Here's a tip for finding them: Put on a pair of white knee-highs and walk around in your stocking feet for a while. Fleas will jump from your carpet onto your legs, and they'll be much easier to spot against a white background.
Flea Control for Your Pets
Combing out fleas is just a temporary measure. Your best option is to kill the fleas that are present on your pet and kill those that hop aboard later, too.
Plenty of great products will not only get rid of fleas, but they'll also prevent them from coming back for a few weeks. However, it might take a couple of treatments to kill the remaining fleas as well as those that hatch after the flea infestation is under control.
Products that are effective in controlling and eliminating fleas include:
- "Spot-on" liquids (these are applied to a spot on your pet's back)
You can also bathe your pet with flea shampoo. Take your pet to a vet or a groomer if you think you'll have problems giving it a flea bath.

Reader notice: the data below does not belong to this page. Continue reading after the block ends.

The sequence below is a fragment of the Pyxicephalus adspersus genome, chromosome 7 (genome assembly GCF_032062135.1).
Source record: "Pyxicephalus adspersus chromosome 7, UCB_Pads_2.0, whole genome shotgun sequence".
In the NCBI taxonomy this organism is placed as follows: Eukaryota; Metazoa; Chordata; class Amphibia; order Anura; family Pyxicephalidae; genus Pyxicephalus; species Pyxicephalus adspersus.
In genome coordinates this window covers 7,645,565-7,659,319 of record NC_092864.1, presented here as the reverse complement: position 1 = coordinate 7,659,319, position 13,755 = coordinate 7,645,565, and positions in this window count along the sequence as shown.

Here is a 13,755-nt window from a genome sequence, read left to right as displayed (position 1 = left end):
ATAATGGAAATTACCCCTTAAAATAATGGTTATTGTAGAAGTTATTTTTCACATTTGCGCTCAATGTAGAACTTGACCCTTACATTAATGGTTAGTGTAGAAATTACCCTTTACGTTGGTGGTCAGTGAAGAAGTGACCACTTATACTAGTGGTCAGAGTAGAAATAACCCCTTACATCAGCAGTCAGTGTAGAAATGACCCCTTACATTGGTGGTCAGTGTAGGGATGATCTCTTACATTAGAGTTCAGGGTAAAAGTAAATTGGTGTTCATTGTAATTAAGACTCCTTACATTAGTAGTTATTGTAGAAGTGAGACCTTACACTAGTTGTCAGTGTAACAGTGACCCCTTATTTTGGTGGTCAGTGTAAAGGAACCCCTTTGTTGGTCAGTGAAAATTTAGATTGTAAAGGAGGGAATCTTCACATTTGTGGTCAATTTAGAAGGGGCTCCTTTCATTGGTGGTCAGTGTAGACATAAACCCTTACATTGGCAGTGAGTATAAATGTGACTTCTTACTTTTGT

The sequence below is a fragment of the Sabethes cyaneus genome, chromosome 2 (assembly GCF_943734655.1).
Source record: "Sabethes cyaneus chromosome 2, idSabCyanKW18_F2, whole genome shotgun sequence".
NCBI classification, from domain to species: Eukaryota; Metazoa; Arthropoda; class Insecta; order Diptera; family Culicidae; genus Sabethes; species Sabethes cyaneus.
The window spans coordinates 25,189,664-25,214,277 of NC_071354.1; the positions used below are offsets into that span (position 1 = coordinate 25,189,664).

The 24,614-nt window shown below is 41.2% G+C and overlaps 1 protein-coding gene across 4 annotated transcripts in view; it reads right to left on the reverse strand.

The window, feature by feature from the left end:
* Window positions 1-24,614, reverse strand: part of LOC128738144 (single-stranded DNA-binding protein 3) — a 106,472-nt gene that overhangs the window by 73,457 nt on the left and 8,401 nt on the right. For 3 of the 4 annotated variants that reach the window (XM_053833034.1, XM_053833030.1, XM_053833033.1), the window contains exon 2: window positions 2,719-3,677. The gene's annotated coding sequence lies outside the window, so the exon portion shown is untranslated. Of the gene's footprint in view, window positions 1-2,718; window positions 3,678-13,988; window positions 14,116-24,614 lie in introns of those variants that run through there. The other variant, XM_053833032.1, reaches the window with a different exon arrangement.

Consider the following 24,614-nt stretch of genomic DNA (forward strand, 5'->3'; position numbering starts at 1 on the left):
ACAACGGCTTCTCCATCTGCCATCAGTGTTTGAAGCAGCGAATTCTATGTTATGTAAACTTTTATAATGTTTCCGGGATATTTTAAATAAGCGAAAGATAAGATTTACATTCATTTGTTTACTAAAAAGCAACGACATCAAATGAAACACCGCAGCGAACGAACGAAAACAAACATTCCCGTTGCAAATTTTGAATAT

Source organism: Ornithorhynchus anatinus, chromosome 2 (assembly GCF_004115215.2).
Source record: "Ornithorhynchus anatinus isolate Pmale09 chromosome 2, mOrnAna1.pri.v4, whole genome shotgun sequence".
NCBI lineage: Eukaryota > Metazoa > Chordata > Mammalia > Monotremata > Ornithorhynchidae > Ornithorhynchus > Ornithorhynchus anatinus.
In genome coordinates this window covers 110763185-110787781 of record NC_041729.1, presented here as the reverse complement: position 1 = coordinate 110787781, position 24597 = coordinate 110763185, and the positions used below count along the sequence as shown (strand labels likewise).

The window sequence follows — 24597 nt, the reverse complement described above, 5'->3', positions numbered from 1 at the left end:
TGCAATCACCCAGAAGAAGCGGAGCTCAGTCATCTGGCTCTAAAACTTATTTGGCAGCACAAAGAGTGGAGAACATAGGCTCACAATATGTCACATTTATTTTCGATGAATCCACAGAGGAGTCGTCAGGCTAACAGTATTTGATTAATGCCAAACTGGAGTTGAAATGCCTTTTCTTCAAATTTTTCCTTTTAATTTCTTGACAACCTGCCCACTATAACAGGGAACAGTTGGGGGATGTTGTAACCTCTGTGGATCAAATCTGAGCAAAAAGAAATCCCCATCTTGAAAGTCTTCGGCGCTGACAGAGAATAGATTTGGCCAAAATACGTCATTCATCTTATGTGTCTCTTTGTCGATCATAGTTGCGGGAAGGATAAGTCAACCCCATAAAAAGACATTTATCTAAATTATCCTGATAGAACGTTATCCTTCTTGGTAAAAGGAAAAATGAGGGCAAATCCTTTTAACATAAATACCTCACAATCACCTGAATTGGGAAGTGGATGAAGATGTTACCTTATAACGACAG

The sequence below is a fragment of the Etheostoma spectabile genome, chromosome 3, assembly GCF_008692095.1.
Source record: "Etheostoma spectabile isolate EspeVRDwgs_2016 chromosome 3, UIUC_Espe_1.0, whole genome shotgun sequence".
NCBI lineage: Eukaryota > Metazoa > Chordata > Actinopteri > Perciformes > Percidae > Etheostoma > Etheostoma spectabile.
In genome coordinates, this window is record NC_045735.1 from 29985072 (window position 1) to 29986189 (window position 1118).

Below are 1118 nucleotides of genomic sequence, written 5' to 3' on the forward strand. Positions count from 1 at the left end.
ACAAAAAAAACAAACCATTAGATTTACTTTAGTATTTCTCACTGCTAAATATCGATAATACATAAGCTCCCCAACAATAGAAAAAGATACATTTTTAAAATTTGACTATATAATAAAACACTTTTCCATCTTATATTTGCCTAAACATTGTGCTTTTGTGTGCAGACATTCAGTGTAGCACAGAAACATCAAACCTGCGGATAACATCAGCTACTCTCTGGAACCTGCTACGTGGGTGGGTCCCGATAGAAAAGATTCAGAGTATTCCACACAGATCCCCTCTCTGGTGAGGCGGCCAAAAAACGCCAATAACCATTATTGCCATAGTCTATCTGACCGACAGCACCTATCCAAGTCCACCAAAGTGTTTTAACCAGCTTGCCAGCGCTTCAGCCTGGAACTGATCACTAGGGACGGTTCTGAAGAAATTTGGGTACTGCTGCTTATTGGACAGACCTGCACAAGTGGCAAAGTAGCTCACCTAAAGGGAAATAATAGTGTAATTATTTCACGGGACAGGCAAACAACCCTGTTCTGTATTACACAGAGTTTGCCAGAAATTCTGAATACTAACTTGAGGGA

How to Apply Products to Get Rid of Fleas
Carefully follow all instructions included with your flea-control products. For spot-on applications, puncture the tube of flea control, or bend the applicator tip and squeeze out the contents.
It's best to apply the ointment at the back of your pet's head, near the base of the neck or between the shoulder blades. These are spots your pet can't easily lick or scratch. Part the hair until you can see the skin, and apply all of the treatment in that spot. Make sure the treatment is applied to the skin and not the fur.
Flea Control for the House
Your flea situation may call for more extensive measures. Here are a few ways to eliminate them within your home.
Foggers, or "bug bombs," work well, but you'll probably need one for each room. Foggers are flammable, so be sure to turn off all pilot lights and keep them at least six feet away from appliances with ignitions, such as refrigerators or air conditioners. Remove animals—fish, too—and people from the room you're treating, and exit quickly after you've activated the device. Don't leave any toys or uncovered food in the room, either.